The criminal charges were filed in Allegheny County because the Pompas took money from accounts held in Pittsburgh banks.

Daniel and Merily Pompa are charged with criminal conspiracy, a felony because of the huge amount of money, four counts each of theft by failure to make proper distribution of funds and misappropriation of entrusted funds.

They are free on their own recognizance, pending a preliminary hearing at 1 p.m. Tuesday in Municipal Court.

According to a 95-page criminal complaint and affidavit filed Friday in Allegheny County Common Pleas Court, the Pompas already have spent the orphans' money "for their own benefit," Mr. Zappala said.

Untouched were trusts for Dylan's and Olivia's education.

The district attorney alleges the Pompas used the money to pay their own expenses as well as the children's, when, especially after the adoption, it was the duty of the Pompas to support the children.

Since the investigation began about six months ago with a tip from an informant close to the family, district attorney investigators and federal agents have found $88,790 remaining of the original $1.4 million. They also recovered $248,853 stored in investment accounts started by Daniel and Merily Pompa with funds they siphoned from the trusts.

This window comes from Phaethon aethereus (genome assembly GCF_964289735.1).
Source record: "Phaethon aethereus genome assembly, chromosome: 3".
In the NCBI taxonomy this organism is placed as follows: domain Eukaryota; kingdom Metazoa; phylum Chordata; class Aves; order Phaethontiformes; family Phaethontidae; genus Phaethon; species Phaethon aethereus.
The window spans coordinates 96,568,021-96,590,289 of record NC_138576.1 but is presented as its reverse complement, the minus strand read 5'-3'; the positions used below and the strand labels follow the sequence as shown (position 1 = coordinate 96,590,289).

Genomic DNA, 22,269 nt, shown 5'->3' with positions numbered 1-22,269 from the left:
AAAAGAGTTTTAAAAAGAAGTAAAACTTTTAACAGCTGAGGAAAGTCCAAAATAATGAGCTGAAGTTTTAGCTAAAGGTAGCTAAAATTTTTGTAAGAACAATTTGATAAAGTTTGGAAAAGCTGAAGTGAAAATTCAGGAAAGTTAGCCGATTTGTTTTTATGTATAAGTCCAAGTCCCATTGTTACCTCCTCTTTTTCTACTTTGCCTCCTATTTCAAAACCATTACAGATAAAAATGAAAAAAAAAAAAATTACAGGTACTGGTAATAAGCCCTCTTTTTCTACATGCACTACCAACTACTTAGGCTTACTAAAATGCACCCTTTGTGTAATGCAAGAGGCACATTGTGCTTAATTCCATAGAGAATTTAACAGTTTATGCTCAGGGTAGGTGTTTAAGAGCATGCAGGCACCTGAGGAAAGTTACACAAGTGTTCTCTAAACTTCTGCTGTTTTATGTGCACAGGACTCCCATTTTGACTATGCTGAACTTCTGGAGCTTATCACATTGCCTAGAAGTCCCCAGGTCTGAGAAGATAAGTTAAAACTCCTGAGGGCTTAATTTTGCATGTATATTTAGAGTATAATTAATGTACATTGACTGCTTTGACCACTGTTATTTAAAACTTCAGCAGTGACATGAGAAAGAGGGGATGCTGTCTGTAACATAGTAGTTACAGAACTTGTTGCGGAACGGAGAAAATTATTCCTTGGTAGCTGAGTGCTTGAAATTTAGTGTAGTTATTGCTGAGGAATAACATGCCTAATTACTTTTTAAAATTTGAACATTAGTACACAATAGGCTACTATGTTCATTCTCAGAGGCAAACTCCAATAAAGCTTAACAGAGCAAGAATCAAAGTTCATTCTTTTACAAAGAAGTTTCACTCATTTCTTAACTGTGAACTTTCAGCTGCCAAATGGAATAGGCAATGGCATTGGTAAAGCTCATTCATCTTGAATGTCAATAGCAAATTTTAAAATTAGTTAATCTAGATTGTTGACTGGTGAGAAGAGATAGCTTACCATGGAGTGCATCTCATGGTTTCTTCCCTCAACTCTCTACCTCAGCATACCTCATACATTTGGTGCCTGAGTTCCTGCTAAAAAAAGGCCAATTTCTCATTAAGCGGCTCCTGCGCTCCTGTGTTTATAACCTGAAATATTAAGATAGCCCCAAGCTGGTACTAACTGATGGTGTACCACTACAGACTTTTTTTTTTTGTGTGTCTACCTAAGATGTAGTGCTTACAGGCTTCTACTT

"We were concerned about the [Young] children," Mr. Zappala said at a news conference Friday. Common Pleas Judge Lawrence J. O'Toole in Orphans Court has placed Dylan and Olivia in temporary court-appointed custody.

About $200,000 of the allegedly misappropriated money cannot be recovered, because the statute of limitations to file criminal charges has expired on the corresponding dates of some of the counts against the Pompas.

The informant came forward months ago after being disturbed by a discussion with the Pompas who were considering bankruptcy to avoid having to repay any money they might be ordered to repay if convicted, Mr. Zappala said.